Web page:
While the regimes in Central Asia are autocratic, they can only survive with Russian help. Central Asia also continues to be the soft underbelly of Russia, as it was of the erstwhile Soviet Union and it is here that Nato regime will try to undermine Russia
Despite the end of communism, the Central Asian republics are still controlled by family-based oligarchtes that continue to rule with an iron-fist. Dissent is ruthlessly suppressed.
Kazakhstan may appear insignificant on the global chessboard but it offers important lessons for national identity for people in the entire Central Asian region and beyond.
Three countries in South Asia—Iran, Pakistan and Afghanistan—have between them enormous mineral and energy resources. This makes them the special target of predatory powers.2
The summit-meeting of the five Caspian Sea countries in Iran on October 17, and the suspension of the European Union’s sanctions on Uzbekistan have focused attention on how the US, Russia, the EU and China are vying with each other for the rich energy resources of the Central Asian states in the region.
Kyrgyzstan was an ally of the US during the 15-year rule of president Askar Aliyev, who was toppled in an unexpected uprising last year. By contrast the new president, Kurmanbek Bakiyev, who was elected on July 10 to replace his predecessor (who had fled the country), has turned to Russia and China for support.
President Nursultan Nazarbayev secured a third seven-year term of office after receiving 91 percent of the votes in a probably rigged poll on December 4, while his main challenger, Zarmakhan Tuyakbai, came second with only 6.6 percent. Most pre-election predictions were that the corrupt, authoritarian ruler of oil-rich Kazakhstan would win, but with a much smaller majority.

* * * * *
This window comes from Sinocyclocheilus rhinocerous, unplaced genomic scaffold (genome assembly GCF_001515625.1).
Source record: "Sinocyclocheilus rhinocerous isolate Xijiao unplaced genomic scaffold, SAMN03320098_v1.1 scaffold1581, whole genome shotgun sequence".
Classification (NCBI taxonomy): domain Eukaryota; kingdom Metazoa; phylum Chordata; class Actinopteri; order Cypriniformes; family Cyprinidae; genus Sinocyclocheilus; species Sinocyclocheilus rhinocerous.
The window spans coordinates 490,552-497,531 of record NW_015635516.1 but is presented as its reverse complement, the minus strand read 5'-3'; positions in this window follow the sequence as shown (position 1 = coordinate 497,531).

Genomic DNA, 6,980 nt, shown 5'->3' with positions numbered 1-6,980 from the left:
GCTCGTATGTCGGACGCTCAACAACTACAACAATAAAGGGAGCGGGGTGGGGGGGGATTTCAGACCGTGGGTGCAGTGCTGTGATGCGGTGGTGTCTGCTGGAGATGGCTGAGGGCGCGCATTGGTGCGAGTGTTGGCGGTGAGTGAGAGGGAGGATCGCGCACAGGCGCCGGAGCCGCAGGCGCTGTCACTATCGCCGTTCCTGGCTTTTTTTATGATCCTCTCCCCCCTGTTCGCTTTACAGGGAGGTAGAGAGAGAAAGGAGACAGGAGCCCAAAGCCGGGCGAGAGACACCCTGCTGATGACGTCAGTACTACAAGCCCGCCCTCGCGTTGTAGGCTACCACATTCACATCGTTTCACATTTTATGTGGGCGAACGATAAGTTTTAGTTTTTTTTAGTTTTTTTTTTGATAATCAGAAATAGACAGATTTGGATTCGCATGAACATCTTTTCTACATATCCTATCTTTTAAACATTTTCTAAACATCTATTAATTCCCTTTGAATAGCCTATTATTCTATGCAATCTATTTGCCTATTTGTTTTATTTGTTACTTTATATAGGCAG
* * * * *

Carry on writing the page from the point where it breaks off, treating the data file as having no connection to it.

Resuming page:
Since its independence from the Soviet monolith (1991), Kazakhstan has been mired in a succession of political crises. Kazakhstan has been the scene of serious human-rights abuses and the denial of fundamental freedoms.
The presidents of the five Caspian Sea littoral countries ended a two-day summit in Ashgabat, the Turkmen capital, on April 24 without reaching any agreement on how to share the Caspian and its rich hydrocarbon reserves.
The trusted adviser of Kazakhstan’s president Nursultan Nazarbayev on oil-matters, economic planning, education, investments, health-care, pensions and communications is an American deal-fixer who shuttles between his offices in Almaty (the Kazakh commercial capital) and the New York headquarters of his company, Mercator.
Kazakhstan lifted the ban on Russian rocket launches from the launching-pad at Baikonur on September 1, ending a two-month stand-off between the two countries.
If, as is generally accepted, there is a language time-bomb ticking away in Kazakhstan, then it seems likely to explode sooner than anyone thought possible only two years ago; the issue was then believed to have been resolved by the 1997 language law, which declared Kazakh the language of the State and Russian that of common use.
The Taliban government in Afghanistan has reacted angrily to Russian plans to establish a permanent military base in Tajikistan. The Taliban foreign minister, Mohammed Hasan Akhond, complained about the plans in a letter to UN secretary general Kofi Annan on April 11.
Following the April 23 treaty between Russia, China, Kazakhstan, Tajikistan and Kyrgyzstan in Moscow, perhaps Harvard professor Samuel Huntington should go back to the drawing board and revise his ‘clash of civilizations’ theory.